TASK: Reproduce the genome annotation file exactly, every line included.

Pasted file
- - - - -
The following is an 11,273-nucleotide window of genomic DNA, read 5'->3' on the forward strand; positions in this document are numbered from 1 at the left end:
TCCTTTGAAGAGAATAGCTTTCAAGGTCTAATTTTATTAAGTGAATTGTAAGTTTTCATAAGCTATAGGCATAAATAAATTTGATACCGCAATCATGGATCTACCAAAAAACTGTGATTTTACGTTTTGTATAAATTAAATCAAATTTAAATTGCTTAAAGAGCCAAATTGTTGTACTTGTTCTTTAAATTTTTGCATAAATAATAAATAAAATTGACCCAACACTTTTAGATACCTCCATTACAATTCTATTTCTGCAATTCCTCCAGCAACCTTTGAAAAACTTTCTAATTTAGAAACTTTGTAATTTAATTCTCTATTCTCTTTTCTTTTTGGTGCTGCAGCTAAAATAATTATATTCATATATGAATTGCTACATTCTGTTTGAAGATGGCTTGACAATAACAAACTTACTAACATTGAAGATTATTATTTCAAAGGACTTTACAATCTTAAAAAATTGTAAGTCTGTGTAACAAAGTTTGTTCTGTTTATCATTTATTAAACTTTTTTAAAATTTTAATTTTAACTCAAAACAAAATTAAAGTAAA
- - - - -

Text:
The following is an 11,273-nucleotide window of genomic DNA, read 5'->3' on the forward strand; positions in this document are numbered from 1 at the left end:
TCCTTTGAAGAGAATAGCTTTCAAGGTCTAATTTTATTAAGTGAATTGTAAGTTTTCATAAGCTATAGGCATAAATAAATTTGATACCGCAATCATGGATCTACCAAAAAACTGTGATTTTACGTTTTGTATAAATTAAATCAAATTTAAATTGCTTAAAGAGCCAAATTGTTGTACTTGTTCTTTAAATTTTTGCATAAATAATAAATAAAATTGACCCAACACTTTTAGATACCTCCATTACAATTCTATTTCTGCAATTCCTCCAGCAACCTTTGAAAAACTTTCTAATTTAGAAACTTTGTAATTTAATTCTCTATTCTCTTTTCTTTTTGGTGCTGCAGCTAAAATAATTATATTCATATATGAATTGCTACATTCTGTTTGAAGATGGCTTGACAATAACAAACTTACTAACATTGAAGATTATTATTTCAAAGGACTTTACAATCTTAAAAAATTGTAAGTCTGTGTAACAAAGTTTGTTCTGTTTATCATTTATTAAACTTTTTTAAAATTTTAATTTTAACTCAAAACAAAATTAAAGTAAA